• On March 30, the U.S. Department of Education announced an expansion of the moratorium on federal student loan interest and collections on all defaulted loans under the Federal Family Education Loan program. It is expected that this action will impact more than one million borrowers. This relief will be made retroactive to March 13, 2020 — the beginning of the COVID-19 national emergency. For more information, click here.
  • On March 29, the CFPB Acting Director Dave Uejio and the Federal Trade Commission (FTC) Acting Chairwoman Rebecca Slaughter issued a joint statement regarding their agencies’ work to help stop illegal evictions and protect consumers facing economic hardship due to COVID-19. The statement asserts that “[t]he CFPB and FTC are working with [Centers for Disease Control] to make renters aware of their rights under the eviction moratorium and to help them to understand how to complete declarations needed to stop evictions.” The statement includes information about various relief options and rental protections available to consumers. For more information, click here.
  • On March 28, the Centers for Disease Control extended the national ban on evictions through June 30. The eviction ban was set to expire at the end of March 2021. For more information, click here.

State Activities:

  • On April 1, New Jersey Governor Phil Murphy signed into law S-3523, which provides $25 million in federal COVID-19 relief aid for small businesses throughout New Jersey. The bill focuses on providing a lifeline to micro-businesses (five or fewer employees) and is part of a five-bill, $100 million relief effort aimed at helping New Jersey’s economy recovery from the yearlong pandemic. For more information, click here.
  • On March 31, Nevada Governor Steve Sisolak issued Emergency Directive 043, which extends the moratorium on residential evictions in Nevada due to a tenant’s failure to pay rent or refusal to vacate the property after the expiration or termination of the lease agreement through May 31. Additionally, if a landlord serves a tenant with a notice to vacate or other notice related to the removal of the tenant or surrender of the premises related to an eviction covered under Emergency Directive 036, the landlord must provide the tenant with a statement — in English and Spanish — that provides certain information about the Nevada eviction moratorium and the rental assistance programs in the tenant’s county. Updated guidance and a copy of the required informational statement can be found here. For additional information, click here.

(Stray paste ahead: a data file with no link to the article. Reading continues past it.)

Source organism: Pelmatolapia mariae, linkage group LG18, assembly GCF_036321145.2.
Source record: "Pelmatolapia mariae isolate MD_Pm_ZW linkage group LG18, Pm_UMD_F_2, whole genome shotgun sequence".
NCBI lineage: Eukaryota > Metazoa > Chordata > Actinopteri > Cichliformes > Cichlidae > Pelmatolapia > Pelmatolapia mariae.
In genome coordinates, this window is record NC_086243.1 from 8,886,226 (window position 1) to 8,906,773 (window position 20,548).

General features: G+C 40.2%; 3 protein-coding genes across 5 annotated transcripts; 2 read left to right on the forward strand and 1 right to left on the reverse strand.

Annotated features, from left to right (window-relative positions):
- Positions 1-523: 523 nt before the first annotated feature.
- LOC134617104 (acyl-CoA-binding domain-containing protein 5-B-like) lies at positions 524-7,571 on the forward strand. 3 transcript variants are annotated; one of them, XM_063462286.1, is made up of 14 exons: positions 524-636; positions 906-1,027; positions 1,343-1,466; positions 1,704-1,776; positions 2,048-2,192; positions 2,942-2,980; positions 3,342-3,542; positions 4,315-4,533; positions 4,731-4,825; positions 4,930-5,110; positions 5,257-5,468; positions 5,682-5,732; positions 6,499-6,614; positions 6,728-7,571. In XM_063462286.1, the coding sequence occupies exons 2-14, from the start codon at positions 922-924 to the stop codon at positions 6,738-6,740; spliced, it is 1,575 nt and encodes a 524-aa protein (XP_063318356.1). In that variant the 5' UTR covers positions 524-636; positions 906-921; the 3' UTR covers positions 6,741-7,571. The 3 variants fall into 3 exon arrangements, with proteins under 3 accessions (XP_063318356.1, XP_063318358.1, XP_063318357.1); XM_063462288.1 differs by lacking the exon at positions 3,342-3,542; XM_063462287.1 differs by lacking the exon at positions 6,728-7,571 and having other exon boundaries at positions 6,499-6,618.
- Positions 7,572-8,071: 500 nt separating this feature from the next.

• On March 30, North Carolina Governor Roy Cooper signed Executive Order 206, which extends the statewide residential eviction moratorium through June 30 in coordination with the Centers for Disease Control and Prevention’s recent extension of the nationwide moratorium. North Carolina’s eviction moratorium halts evictions for nonpayment of rent and sets forth certain procedures for landlords and their tenants who may qualify for eviction protection. An updated Frequently Asked Questions (FAQ) to assist residential landlords and tenants comply with the changes can be found here. For more information on North Carolina’s residential eviction moratorium, click here.
  • On March 30, Arkansas Governor Asa Hutchinson announced during a news conference that he is lifting the statewide mask mandate as of that day. Businesses still have the right to require customers to wear masks, and the governor asked that citizens respect these requirements. For more information, click here.
  • On March 29, Florida Governor Ron DeSantis signed SB-72 into law. The bill provides “heightened legal protections against liability as a result of the COVID-19 pandemic” for “certain business entities, educational institutions, governmental entities, and religious institutions.” The plaintiffs will be required to submit an affidavit from a medical professional attesting that COVID-19-related damages occurred as a result of the defendant’s acts or omissions, and the plaintiffs must prove gross negligence by clear and convincing evidence to recover. For more information, click here.
  • On March 29, Iowa’s congressionally funded rent, mortgage, and/or utility assistance programs went into effect. The Iowa Finance Authority will handle the $195 million programs. Eligible participants may qualify for 12 months of assistance. For more information, click here.